Home > Kids Mind Your Own Business > Nurturing creative money making ideas in your kids.

Nurturing creative money making ideas in your kids.


My kid has a crazy sensation to . . . But, I don’t know?

Does your child have non-traditional pursuits of interest? It doesn’t have to be odd interest like collecting all those single socks that come up missing in the laundry for some unknown ongoing school project. His thing could be something you don’t have an interest in, nor, do you believe it’s worth sacrificing for, like editing digital photography or developing gaming programs.

Don’t be a dream crusher.

When was the last time you told a close friend, you wished your parents would have supported your dream to pursue what you were crazy about doing as a kid? Ever wonder how your life would be different if someone had blown wind into your sails? I’m still trying to get past some of my childhood dream crushers, so I don’t wind up saying one day, “If only I had been courageous enough to write my first script or shoot my own short film?”

Be creative with funding your child’s interest.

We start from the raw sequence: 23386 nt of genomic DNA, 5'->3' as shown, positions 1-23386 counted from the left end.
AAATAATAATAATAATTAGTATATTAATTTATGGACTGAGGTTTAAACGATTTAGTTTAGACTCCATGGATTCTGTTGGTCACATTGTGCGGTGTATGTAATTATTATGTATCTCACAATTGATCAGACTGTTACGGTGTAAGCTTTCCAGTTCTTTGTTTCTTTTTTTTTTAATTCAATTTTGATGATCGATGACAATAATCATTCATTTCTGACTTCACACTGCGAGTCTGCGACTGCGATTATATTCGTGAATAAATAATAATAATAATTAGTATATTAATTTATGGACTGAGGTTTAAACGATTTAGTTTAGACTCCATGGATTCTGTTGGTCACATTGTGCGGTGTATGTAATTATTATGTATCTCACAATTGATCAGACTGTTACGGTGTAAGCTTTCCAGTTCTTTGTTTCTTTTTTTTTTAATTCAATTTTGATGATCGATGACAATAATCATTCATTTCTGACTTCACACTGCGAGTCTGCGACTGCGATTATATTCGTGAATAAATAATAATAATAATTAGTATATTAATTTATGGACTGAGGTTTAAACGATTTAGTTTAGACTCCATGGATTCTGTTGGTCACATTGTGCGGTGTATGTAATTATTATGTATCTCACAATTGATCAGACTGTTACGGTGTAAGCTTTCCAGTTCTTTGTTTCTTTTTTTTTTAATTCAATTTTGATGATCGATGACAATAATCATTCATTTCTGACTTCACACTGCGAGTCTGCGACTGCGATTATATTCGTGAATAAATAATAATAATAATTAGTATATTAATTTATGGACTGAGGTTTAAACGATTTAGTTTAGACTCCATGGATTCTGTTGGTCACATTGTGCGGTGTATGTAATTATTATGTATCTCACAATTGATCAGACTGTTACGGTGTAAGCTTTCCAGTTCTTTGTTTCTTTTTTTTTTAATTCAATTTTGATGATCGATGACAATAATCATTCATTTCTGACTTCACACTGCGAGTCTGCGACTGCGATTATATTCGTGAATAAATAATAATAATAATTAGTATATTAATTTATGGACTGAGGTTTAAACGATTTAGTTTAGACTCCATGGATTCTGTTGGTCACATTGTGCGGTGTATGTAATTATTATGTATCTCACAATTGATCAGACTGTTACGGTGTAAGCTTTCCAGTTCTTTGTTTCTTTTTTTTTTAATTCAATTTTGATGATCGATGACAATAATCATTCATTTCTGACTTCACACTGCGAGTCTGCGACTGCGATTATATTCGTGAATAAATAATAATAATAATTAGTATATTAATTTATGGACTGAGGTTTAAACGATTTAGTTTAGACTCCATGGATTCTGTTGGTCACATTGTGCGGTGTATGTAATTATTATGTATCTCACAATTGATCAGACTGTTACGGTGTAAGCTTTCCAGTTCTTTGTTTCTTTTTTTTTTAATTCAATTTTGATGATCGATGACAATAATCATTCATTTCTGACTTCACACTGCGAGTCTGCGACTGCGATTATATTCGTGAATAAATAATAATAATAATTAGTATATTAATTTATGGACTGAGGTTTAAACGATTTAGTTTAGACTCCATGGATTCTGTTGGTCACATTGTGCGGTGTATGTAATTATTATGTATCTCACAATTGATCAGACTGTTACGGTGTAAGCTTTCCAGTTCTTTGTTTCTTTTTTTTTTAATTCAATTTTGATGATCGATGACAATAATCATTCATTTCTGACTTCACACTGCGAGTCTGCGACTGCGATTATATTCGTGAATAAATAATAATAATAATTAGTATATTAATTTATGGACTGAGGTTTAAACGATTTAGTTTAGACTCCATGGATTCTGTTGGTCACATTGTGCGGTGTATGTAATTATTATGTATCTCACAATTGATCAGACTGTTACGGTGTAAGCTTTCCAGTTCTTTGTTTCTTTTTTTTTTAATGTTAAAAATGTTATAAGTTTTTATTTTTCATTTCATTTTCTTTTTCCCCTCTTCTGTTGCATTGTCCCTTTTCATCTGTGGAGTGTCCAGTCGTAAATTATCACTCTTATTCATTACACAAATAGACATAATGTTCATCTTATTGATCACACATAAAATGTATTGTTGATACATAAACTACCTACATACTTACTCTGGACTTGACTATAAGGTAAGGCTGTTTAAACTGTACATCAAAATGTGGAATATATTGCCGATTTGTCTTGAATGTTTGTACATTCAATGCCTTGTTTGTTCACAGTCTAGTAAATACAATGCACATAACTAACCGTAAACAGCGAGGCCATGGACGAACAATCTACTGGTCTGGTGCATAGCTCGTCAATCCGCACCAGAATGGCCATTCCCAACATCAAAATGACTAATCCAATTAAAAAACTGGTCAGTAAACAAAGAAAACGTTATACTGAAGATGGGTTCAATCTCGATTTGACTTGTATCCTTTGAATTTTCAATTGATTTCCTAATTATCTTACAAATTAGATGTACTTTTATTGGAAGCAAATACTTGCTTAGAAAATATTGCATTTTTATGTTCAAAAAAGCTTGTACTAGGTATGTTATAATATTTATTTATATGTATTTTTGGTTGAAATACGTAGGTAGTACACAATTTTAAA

Cortlan Wickliff, a 19-year-old inventor and senior at Rice University, recently organized a youth camp to teach kids about math and science. All inspired from him following his mother to her college classes because it was less expensive than paying for childcare. He says his mother didn’t buy him the newest Jordan’s, but she did spend $300 to get him on a plane so he could see the world.

Maybe you’re raising the next tech savvy entrepreneur like Ephren W. Taylor II the youngest African-American CEO of any publicly traded company ever—City Capital Corporation (OTCBB:CTCC) runs a multi-million dollar technology enterprise. His parents were moderately creative in funding his interest to play video games. They told him that in order for him to play video games he would have to create his own. The rest is his-story. What’s yours?

Stay focused, stay confident, and blow wind in his sails.

Kids Mind Your Own Business is loaded with tips of how parents can help their children build business skills with little to no money down. If you have been inspired from this article please leave a comment and consider subscribing to the RSS (top right column) to have future post delivered to your feed reader [look for Weekend Post]. Connect with me @laroncarter on Twitter.

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